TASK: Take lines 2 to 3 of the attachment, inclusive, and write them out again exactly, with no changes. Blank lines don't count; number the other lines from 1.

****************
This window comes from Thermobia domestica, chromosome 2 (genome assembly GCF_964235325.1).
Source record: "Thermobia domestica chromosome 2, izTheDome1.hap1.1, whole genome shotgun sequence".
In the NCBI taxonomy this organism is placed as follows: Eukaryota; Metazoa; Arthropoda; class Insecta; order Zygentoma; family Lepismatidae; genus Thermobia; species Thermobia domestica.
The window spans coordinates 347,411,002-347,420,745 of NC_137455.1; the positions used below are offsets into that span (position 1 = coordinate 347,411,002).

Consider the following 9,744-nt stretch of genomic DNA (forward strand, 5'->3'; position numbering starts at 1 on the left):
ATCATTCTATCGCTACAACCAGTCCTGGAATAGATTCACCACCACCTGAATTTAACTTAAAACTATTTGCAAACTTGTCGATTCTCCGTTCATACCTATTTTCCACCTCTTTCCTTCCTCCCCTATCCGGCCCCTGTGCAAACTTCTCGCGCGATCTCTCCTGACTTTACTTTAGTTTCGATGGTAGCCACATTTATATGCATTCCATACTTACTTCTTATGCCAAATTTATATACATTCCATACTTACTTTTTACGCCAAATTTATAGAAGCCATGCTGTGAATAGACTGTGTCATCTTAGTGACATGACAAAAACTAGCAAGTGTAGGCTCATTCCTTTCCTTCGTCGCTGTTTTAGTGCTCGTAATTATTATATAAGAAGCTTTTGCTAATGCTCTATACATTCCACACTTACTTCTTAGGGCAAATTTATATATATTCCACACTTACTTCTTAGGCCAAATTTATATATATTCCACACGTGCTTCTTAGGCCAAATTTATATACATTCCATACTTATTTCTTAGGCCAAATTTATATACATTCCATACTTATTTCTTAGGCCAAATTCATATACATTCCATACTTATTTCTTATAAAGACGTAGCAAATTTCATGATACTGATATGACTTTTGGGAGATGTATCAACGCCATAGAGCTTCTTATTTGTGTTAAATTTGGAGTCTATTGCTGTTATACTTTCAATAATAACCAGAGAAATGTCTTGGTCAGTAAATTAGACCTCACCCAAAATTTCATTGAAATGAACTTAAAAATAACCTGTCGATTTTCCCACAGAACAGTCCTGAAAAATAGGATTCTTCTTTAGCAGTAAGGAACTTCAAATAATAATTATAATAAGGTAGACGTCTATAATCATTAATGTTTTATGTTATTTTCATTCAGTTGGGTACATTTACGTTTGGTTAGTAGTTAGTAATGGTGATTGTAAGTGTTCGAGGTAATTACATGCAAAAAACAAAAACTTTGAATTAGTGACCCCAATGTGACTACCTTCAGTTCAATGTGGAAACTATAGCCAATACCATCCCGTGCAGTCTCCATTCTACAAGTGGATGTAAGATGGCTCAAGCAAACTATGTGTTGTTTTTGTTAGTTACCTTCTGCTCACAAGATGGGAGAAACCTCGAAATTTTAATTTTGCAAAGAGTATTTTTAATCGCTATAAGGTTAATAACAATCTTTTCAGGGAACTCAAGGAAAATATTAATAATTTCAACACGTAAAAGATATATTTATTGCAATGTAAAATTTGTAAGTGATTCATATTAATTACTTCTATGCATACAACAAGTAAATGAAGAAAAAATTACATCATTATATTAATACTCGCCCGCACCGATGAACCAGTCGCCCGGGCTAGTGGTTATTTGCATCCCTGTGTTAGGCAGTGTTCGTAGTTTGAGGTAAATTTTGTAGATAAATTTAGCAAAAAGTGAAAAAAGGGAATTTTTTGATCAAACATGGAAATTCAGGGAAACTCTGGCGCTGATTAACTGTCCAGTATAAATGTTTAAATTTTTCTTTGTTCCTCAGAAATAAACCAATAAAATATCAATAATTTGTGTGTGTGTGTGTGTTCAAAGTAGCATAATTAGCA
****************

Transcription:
Source record: "Thermobia domestica chromosome 2, izTheDome1.hap1.1, whole genome shotgun sequence".
In the NCBI taxonomy this organism is placed as follows: Eukaryota; Metazoa; Arthropoda; class Insecta; order Zygentoma; family Lepismatidae; genus Thermobia; species Thermobia domestica.